I tend to agree with you when I see this research and find it interesting. I am glad that the author is being careful about how he presents his research because, from what I have seen, this isn't being done when scientists try to mix science with the humanities. But, from such a sensationalized title, I question why a book whose author is being cautious with his research would have a title that portrays itself as overreaching in its explanations.

  7. Nick has it, in a nutshell.

    There are interesting conversations to be had on the subject of measurable physiological characteristics of brains that correlate well with beliefs and behaviors of their people, but Mooney's book is highly unlikely to serve well as a starting point for many of them. That said, if any online community can make it happen, I'll bet this one can. If it does, however, I think it will be accomplished to the degree that Mooney's book is discarded as the conversation's touchstone.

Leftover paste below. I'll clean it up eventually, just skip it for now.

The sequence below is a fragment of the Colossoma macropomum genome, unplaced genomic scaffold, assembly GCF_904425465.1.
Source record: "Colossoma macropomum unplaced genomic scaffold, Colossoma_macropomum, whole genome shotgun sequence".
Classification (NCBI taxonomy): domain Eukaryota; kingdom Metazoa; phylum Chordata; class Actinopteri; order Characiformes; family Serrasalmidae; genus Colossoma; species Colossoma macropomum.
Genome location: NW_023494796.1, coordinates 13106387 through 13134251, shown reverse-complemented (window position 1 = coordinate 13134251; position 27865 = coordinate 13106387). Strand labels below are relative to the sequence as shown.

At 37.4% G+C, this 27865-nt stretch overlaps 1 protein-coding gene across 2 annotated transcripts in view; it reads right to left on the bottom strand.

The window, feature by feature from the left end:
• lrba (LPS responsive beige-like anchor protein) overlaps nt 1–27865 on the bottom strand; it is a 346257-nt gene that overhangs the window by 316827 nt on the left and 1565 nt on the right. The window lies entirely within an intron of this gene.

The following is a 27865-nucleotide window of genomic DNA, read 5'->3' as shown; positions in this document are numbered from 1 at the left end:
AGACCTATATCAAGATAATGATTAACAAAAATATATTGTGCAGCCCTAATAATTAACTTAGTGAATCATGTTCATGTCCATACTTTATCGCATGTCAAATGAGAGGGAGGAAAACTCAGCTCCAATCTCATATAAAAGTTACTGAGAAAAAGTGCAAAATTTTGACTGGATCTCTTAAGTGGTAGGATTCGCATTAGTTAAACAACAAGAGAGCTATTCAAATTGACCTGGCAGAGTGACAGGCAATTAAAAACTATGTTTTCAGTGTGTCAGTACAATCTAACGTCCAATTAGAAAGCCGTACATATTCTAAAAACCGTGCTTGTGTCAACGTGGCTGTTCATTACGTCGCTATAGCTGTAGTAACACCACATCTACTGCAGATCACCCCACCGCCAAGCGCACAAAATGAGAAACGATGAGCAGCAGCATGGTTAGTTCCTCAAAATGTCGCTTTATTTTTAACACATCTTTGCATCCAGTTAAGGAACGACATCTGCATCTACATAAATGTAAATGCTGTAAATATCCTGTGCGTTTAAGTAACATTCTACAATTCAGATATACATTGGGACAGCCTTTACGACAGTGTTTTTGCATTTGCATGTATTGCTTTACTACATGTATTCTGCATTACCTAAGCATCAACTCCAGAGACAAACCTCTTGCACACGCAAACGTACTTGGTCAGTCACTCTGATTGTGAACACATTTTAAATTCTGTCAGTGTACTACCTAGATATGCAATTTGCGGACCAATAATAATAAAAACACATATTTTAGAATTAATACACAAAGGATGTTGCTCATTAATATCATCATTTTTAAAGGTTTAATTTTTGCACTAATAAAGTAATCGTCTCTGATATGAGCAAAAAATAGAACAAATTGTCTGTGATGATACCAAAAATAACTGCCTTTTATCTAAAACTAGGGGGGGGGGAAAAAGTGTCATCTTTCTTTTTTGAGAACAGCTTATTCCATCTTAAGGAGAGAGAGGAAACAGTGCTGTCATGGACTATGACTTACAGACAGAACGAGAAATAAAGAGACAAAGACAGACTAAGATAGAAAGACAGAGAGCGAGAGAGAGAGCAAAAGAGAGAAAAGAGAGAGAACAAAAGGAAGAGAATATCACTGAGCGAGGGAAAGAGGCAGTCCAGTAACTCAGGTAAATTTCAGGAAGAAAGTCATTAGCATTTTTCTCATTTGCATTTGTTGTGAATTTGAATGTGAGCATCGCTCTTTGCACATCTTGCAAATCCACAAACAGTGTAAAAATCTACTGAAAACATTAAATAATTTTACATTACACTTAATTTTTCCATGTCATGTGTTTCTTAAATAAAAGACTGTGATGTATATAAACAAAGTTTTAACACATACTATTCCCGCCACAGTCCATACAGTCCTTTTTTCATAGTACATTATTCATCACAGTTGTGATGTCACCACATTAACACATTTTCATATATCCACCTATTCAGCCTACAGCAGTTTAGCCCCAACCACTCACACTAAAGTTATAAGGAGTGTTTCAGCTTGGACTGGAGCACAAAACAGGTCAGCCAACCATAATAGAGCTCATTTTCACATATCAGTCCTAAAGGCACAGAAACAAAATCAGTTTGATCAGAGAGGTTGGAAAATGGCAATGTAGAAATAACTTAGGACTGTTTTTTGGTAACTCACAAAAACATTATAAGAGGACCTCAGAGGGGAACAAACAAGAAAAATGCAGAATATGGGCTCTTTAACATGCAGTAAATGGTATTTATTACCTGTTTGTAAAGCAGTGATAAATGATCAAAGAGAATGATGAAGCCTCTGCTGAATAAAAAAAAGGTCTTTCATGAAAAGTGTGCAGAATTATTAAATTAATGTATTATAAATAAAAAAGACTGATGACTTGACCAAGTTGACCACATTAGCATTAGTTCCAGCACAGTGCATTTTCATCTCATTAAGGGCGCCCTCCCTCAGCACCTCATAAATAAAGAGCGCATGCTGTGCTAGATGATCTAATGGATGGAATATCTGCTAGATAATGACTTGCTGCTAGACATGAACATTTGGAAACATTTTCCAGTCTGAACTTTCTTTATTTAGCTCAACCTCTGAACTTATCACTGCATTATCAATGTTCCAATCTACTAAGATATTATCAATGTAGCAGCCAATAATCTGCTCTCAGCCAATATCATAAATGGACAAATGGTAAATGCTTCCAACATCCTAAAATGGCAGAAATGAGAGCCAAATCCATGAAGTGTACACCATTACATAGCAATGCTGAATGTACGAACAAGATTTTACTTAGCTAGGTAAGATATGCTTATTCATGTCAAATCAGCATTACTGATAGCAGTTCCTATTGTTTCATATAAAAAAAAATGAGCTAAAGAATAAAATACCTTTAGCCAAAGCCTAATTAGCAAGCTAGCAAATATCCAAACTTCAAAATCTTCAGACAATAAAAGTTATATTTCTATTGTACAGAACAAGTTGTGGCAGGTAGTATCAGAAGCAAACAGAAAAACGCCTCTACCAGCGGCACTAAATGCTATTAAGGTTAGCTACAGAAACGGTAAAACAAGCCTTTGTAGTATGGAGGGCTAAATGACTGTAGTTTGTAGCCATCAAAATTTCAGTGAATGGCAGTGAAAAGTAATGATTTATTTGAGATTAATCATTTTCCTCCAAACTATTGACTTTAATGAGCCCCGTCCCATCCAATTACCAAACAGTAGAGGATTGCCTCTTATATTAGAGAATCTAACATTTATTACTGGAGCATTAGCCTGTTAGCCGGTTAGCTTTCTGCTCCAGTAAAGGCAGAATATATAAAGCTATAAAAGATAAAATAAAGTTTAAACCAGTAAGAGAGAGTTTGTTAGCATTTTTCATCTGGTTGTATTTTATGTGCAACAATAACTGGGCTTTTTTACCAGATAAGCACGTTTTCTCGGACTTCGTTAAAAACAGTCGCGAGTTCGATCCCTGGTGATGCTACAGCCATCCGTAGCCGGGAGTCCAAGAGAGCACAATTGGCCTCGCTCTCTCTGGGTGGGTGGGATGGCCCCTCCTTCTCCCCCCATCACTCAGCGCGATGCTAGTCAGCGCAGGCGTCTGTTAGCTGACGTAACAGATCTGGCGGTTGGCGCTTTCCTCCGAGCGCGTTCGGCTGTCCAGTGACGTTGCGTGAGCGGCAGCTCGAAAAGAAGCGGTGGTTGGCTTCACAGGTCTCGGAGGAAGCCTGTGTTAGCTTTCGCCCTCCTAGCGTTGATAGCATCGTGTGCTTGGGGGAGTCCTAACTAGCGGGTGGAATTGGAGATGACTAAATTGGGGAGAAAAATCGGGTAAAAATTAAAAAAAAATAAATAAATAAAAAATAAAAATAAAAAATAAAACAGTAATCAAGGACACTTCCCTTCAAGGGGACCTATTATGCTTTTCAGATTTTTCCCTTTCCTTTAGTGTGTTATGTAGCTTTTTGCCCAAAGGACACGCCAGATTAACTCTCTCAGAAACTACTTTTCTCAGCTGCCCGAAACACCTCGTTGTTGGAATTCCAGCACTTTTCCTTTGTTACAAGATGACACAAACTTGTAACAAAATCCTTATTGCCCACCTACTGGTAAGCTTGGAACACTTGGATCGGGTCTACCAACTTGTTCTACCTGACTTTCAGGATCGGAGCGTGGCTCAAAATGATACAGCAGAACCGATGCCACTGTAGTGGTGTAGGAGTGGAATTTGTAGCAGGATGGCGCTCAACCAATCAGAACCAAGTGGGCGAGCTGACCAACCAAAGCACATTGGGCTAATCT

8. Scott raises a good issue on how politics differs from culture to culture, even within the modern western world. We know brains don't evolve that fast, so that alone undercuts Chris' claims of the title.

    That said, why DO the GOP act so different, even from conservatives elsewhere in the Western world? It's not likely that even epigenetics has any real role, so it must be almost entirely cultural.

    If neuroscience of the future can do any good here, it might be to show how cultural associations strengthen different parts of the brain more in different groups. Since we can (unless conservatives fight that) tailor education if we know something like that, this would be an actual insight. Until then, nothing.